- - Sunday, August 1, 2021

Most Americans are familiar with TV’s Smokey Bear, shovel in paw, warning, “Only you can prevent wildfires.” No disrespect is meant to the nation’s furry and fretful friend, but the evidence mounts that, despite the government’s best efforts, we can’t halt the conflagrations.

All that is humanly possible in the current climate is tempering the outbreaks and staying away from places prone to becoming flaming hellscapes.

As temperatures hit their mid-summer peaks, the West is suffering its seasonal burn. And for the second year in a row, the East is choking on the smoke. The fires, concentrated in the Pacific Northwest, have blown ash-filled plumes across the nation, immersing New York, Philadelphia and other eastern metropolitan regions in a gray haze.

Residents of eastern cities may be irritated by the poor air quality, but it pales compared to the devastation westerners suffer on the ground-level property.

Thus far, during 2021, more than 3.4 million acres have been charred, or more than 5,300 square miles – an area the size of Connecticut.

With several months remaining until temperatures fall, the damage could match that of 2017, when acreage the dimensions of New Jersey went up in flames.

The disastrous loss is not for lack of effort at fire suppression. The U.S. Forest Service is operating at a preparedness of Level 5 — its highest state of emergency — with more than 21,000 firefighters currently doing battle with 78 large fires in 12 states.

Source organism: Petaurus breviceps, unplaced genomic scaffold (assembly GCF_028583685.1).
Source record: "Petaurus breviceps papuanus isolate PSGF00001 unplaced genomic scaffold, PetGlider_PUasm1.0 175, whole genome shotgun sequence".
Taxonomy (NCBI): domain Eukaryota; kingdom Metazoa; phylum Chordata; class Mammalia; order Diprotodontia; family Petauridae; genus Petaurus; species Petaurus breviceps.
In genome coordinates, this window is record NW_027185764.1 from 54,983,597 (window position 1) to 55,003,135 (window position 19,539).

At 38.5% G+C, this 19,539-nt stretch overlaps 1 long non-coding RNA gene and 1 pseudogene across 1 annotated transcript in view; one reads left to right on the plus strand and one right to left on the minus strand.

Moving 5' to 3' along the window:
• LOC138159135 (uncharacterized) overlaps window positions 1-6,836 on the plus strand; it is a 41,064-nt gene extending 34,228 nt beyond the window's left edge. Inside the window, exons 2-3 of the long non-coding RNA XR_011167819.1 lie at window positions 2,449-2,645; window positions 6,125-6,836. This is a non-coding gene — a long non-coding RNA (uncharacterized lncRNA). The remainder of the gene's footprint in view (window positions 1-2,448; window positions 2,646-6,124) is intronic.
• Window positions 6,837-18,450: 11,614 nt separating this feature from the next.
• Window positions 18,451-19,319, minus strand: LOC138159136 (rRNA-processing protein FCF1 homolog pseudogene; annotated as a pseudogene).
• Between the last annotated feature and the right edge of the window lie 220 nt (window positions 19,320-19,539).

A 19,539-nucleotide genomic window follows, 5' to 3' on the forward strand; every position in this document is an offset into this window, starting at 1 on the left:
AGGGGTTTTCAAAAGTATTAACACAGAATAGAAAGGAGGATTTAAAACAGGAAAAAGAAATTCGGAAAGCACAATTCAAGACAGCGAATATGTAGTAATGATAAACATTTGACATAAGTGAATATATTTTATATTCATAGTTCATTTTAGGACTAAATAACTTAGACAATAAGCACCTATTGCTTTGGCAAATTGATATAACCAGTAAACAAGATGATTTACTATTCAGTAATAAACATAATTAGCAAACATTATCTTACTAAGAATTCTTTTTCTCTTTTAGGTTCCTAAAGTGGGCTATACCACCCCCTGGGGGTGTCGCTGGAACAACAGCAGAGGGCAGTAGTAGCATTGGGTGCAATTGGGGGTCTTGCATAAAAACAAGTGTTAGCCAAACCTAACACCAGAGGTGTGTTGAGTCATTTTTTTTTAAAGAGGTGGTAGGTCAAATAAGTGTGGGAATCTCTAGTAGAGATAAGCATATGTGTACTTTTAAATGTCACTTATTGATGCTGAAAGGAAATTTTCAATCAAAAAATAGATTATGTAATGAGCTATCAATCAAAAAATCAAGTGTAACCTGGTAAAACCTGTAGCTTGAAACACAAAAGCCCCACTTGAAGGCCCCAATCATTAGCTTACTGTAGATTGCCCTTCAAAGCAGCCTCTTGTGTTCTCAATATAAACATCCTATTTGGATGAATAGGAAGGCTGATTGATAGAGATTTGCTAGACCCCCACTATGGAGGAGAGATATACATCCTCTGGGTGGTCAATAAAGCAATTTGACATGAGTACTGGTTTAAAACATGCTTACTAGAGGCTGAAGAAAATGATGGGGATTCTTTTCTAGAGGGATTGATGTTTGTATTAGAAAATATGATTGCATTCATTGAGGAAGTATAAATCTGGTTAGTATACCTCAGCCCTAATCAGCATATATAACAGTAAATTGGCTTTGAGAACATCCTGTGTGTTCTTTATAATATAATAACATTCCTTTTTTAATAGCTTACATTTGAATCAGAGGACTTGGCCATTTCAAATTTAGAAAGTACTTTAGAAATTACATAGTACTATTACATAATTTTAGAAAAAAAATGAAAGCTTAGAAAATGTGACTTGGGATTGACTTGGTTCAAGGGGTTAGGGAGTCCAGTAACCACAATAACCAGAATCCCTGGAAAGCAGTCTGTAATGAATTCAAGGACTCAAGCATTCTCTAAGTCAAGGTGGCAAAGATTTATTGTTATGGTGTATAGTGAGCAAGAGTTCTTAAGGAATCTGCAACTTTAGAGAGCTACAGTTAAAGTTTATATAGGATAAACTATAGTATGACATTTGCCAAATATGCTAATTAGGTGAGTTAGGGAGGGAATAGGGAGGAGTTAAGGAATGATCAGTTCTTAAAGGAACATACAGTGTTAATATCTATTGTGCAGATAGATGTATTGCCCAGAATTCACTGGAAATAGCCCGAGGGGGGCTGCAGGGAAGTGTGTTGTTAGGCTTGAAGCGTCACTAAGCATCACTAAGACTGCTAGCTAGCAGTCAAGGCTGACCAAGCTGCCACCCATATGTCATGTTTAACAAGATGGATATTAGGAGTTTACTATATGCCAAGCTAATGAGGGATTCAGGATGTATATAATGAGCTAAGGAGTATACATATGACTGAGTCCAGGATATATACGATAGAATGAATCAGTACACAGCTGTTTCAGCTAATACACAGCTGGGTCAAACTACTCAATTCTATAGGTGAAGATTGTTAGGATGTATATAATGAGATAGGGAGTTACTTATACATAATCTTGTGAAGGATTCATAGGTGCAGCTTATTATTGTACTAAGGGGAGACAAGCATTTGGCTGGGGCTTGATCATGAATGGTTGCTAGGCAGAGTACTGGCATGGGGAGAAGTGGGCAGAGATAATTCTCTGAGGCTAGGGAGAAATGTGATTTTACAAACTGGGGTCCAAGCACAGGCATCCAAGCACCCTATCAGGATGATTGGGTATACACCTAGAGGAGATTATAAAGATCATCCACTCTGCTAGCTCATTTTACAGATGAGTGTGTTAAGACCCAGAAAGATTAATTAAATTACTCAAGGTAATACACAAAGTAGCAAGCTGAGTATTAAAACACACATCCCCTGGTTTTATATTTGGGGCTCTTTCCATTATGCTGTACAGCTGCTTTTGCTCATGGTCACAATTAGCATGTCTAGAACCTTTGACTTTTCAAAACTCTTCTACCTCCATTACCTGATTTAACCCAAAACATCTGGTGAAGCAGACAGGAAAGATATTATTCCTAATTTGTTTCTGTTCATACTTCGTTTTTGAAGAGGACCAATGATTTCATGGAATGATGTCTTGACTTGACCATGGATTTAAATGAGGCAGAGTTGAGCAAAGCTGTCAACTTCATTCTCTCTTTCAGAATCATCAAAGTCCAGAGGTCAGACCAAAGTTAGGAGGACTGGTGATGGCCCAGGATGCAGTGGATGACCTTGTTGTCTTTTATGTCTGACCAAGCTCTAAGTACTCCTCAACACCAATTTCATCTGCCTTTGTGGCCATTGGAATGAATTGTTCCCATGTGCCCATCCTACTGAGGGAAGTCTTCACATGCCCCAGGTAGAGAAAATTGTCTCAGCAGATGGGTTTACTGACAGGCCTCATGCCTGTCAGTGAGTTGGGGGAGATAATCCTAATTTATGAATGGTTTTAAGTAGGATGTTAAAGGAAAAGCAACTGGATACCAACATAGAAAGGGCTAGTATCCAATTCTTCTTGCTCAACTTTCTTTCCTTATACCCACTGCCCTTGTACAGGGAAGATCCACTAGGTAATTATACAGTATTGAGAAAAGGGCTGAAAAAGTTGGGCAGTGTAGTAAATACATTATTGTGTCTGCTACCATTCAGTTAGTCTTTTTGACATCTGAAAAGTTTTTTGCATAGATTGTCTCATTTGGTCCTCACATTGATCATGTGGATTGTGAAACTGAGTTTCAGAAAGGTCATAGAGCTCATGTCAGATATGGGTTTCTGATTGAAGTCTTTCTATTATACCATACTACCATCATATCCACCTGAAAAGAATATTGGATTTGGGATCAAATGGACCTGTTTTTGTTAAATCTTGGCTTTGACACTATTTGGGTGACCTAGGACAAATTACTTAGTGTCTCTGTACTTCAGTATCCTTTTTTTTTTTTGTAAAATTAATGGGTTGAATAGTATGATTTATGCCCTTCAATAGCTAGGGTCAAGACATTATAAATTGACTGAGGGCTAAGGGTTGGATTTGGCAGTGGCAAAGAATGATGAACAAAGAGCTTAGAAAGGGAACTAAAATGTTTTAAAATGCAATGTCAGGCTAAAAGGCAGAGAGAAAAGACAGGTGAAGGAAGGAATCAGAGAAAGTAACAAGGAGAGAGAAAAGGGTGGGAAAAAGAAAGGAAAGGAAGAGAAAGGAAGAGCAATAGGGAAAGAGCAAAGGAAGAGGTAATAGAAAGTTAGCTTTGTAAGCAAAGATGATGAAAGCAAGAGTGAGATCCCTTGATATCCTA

Wildfire-fighting has been frequently hampered, however, by a lack of money. As a remedy, the U.S. Congress passed a so-called “fire-funding fix” in 2018, which allowed federal disaster funds to be shifted into fire suppression starting in fiscal 2020, saving U.S. Forest Service funds for routine functions like park management. And by paying for the thinning of forests, removal of dead trees, and clearing of vegetation away from residential structures, less tinder-dry fuel is available to turn a smoldering ember into an inferno.

Accordingly, the wildfires of 2020 resulted in the smallest scorched acreage in six years, indicating a measure of success. This year, though, is on track to render the “fix” an exercise in futility as the flames defy control.

Living amid the West’s paradises, with the aroma of pine wafting on the cool mountain air is a fond dream that many Americans share.

Those fortunate enough to move into the alpine forests face a nightmare instead when forced to flee for their lives while theirback-country castles burn to the ground.

Human nature is to tame the wilderness, but Mother Nature does not easily submit to civilization. Technological innovations meant to alter the global temperatures by a degree or two aren’t likely to tame climate patterns that sometimes cause both arid and temperate regions to burn.

Realistically, Americans who settle in inhospitable places are as likely to be saved from the wildfires by rain as Uncle Sam’s intervention.

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